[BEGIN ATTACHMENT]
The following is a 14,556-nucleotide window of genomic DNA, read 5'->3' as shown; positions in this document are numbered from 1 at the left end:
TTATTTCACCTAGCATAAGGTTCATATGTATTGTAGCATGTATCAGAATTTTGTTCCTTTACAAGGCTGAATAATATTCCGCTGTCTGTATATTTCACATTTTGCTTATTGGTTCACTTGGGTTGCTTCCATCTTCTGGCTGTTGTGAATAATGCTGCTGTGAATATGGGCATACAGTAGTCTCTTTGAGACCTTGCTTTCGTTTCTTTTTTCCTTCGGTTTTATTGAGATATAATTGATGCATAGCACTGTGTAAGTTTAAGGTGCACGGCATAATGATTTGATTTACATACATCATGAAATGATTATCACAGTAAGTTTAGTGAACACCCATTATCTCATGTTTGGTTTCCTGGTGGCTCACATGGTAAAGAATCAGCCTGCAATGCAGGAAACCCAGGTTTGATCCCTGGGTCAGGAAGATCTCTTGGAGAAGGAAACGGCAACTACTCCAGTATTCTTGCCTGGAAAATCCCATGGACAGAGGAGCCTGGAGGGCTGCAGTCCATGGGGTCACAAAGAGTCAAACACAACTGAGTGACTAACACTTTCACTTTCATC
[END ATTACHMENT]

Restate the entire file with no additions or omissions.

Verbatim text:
The following is a 14,556-nucleotide window of genomic DNA, read 5'->3' as shown; positions in this document are numbered from 1 at the left end:
TTATTTCACCTAGCATAAGGTTCATATGTATTGTAGCATGTATCAGAATTTTGTTCCTTTACAAGGCTGAATAATATTCCGCTGTCTGTATATTTCACATTTTGCTTATTGGTTCACTTGGGTTGCTTCCATCTTCTGGCTGTTGTGAATAATGCTGCTGTGAATATGGGCATACAGTAGTCTCTTTGAGACCTTGCTTTCGTTTCTTTTTTCCTTCGGTTTTATTGAGATATAATTGATGCATAGCACTGTGTAAGTTTAAGGTGCACGGCATAATGATTTGATTTACATACATCATGAAATGATTATCACAGTAAGTTTAGTGAACACCCATTATCTCATGTTTGGTTTCCTGGTGGCTCACATGGTAAAGAATCAGCCTGCAATGCAGGAAACCCAGGTTTGATCCCTGGGTCAGGAAGATCTCTTGGAGAAGGAAACGGCAACTACTCCAGTATTCTTGCCTGGAAAATCCCATGGACAGAGGAGCCTGGAGGGCTGCAGTCCATGGGGTCACAAAGAGTCAAACACAACTGAGTGACTAACACTTTCACTTTCATC